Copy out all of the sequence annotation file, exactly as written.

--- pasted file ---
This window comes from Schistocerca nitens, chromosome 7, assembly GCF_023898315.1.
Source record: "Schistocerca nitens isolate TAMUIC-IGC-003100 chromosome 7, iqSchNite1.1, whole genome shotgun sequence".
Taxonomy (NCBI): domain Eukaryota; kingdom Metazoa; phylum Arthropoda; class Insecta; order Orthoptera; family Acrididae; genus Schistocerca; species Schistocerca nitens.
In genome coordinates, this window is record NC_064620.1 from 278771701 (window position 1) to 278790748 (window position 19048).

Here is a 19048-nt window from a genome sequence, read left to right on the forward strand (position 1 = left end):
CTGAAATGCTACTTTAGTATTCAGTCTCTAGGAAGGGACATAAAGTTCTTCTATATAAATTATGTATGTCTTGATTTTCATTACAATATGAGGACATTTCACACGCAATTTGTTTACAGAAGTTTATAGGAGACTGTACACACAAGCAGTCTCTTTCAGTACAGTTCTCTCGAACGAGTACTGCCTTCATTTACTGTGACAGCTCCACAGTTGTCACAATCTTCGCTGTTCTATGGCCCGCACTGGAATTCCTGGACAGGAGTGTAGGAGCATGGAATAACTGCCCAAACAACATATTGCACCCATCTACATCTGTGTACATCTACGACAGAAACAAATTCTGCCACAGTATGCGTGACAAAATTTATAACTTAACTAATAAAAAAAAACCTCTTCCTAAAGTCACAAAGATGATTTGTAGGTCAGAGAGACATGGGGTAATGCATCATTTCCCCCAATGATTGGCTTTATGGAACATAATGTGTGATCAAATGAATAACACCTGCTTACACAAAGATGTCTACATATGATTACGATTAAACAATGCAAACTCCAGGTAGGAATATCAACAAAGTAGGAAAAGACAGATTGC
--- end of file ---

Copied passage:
This window comes from Schistocerca nitens, chromosome 7, assembly GCF_023898315.1.
Source record: "Schistocerca nitens isolate TAMUIC-IGC-003100 chromosome 7, iqSchNite1.1, whole genome shotgun sequence".
Taxonomy (NCBI): domain Eukaryota; kingdom Metazoa; phylum Arthropoda; class Insecta; order Orthoptera; family Acrididae; genus Schistocerca; species Schistocerca nitens.
In genome coordinates, this window is record NC_064620.1 from 278771701 (window position 1) to 278790748 (window position 19048).

Here is a 19048-nt window from a genome sequence, read left to right on the forward strand (position 1 = left end):
CTGAAATGCTACTTTAGTATTCAGTCTCTAGGAAGGGACATAAAGTTCTTCTATATAAATTATGTATGTCTTGATTTTCATTACAATATGAGGACATTTCACACGCAATTTGTTTACAGAAGTTTATAGGAGACTGTACACACAAGCAGTCTCTTTCAGTACAGTTCTCTCGAACGAGTACTGCCTTCATTTACTGTGACAGCTCCACAGTTGTCACAATCTTCGCTGTTCTATGGCCCGCACTGGAATTCCTGGACAGGAGTGTAGGAGCATGGAATAACTGCCCAAACAACATATTGCACCCATCTACATCTGTGTACATCTACGACAGAAACAAATTCTGCCACAGTATGCGTGACAAAATTTATAACTTAACTAATAAAAAAAAACCTCTTCCTAAAGTCACAAAGATGATTTGTAGGTCAGAGAGACATGGGGTAATGCATCATTTCCCCCAATGATTGGCTTTATGGAACATAATGTGTGATCAAATGAATAACACCTGCTTACACAAAGATGTCTACATATGATTACGATTAAACAATGCAAACTCCAGGTAGGAATATCAACAAAGTAGGAAAAGACAGATTGC